The Tamron 90mm, at f11 and 1:1 magnification gives a sharp and clear result, as we expect. There is minimal chromatic aberration. It can’t be seen unless you’re careful.

When using the Rear Converter A 2X-S, I set the Tamron 90 at f8 to compensate for the lost light and avoid the diffraction. I got 2X magnification but chromatic aberration has increased considerably. Especially the red halos have become apparent.

Reverse mounted Rodagon WA 40mm and teleconverter

There’s no special reason to choose this lens. I just used it here to test it a bit because it’s the latest lens I’ve got.


The Rodagon 40mm gives 2.6X magnification on a set of tubes. When we connect our teleconverter, the magnification will be doubled to 5.2X. Levels like 5X normally require special lenses. Wide-angle enlarger lenses, specialized macro lenses and microscope lenses provide sharper images. However, teleconverter can still be used with acceptable results.

Without using the teleconverter Rodagon 40mm has sharp results. As the magnification is higher than the previous test, we use the aperture at f8. Color degradation is minimal.

When I connected the teleconverter, I set the aperture to f5.6. CA appears in the same way as the previous test. However, considering that these are unprocessed photographs, we can say that the situation is acceptable.

Note: I did not post process the images except white balancing. You can achieve very good results and move the picture quality to higher levels by applying CA correction, contrast enhancement and sharpness filters. CA is no longer a serious problem in the computer environment. It is possible to fix it easily.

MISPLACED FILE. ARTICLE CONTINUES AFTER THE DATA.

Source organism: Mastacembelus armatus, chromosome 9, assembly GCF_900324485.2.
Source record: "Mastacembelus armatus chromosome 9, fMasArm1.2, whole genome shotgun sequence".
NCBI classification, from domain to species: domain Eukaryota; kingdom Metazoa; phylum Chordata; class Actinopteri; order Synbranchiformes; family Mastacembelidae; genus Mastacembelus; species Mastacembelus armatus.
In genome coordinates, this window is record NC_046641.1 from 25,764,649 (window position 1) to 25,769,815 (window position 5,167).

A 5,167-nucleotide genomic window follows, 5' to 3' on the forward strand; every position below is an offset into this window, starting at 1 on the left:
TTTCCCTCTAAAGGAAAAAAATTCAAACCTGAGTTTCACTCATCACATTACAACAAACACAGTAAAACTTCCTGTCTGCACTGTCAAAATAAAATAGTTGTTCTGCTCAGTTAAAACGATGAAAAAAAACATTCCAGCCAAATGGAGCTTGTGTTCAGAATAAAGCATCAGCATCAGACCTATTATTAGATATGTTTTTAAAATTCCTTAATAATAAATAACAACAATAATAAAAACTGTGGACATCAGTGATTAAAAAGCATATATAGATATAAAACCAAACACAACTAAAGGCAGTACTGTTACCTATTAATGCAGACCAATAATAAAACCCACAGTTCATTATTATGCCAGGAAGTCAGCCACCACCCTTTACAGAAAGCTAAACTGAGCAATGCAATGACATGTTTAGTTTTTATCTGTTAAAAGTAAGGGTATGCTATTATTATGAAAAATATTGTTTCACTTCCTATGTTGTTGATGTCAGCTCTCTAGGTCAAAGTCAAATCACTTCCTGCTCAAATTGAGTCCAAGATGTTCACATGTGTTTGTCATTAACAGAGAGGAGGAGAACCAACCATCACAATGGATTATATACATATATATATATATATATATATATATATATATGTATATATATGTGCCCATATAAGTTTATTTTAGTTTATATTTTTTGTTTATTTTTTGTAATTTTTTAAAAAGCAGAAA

Note 2: If you get a lower-power teleconverter instead of 2X, you’ll have less chance of experiencing distortions. In teleconverters containing APO glass, you are less likely to encounter CA problems. You can add it to any type of macro gear as an additional magnifier.

Update July 02, 2015

Since the publication of the article, I had the opportunity to try different teleconverters. I currently have 6 of them. Two of them are 1.5X and one is 1.7X. As I expected, those with a low multiplier are more successful than 2X.

But when I look at my rate of using the teleconverter in macro, I see that it is almost “zero”. As my equipment evolved, the teleconverter was transformed into a tool that I used with my mirror lens only. It’s completely out of favor for the macro.

This is very natural. I have different lenses for different magnifications. For example, no one with a lens suitable for 5X, add a teleconverter to a 2.5X lens and use them together as 5X. It is always better to use the most suitable lens alone. In this case, the teleconverter option becomes more valuable for people with limited equipment.

Finally, I want to repeat the most powerful feature of the teleconverter. Sometimes the working distance in the macro is a serious problem. Teleconverter provides additional magnification without changing the working distance. There is no other tool that provides this.